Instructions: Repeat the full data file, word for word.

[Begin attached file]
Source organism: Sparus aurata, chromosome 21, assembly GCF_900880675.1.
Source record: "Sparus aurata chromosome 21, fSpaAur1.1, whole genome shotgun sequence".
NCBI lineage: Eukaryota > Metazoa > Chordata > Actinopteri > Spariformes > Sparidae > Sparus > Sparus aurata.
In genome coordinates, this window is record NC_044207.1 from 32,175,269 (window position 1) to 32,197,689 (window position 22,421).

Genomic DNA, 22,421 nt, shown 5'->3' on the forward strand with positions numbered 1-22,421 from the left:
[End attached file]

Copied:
Source organism: Sparus aurata, chromosome 21, assembly GCF_900880675.1.
Source record: "Sparus aurata chromosome 21, fSpaAur1.1, whole genome shotgun sequence".
NCBI lineage: Eukaryota > Metazoa > Chordata > Actinopteri > Spariformes > Sparidae > Sparus > Sparus aurata.
In genome coordinates, this window is record NC_044207.1 from 32,175,269 (window position 1) to 32,197,689 (window position 22,421).

Genomic DNA, 22,421 nt, shown 5'->3' on the forward strand with positions numbered 1-22,421 from the left: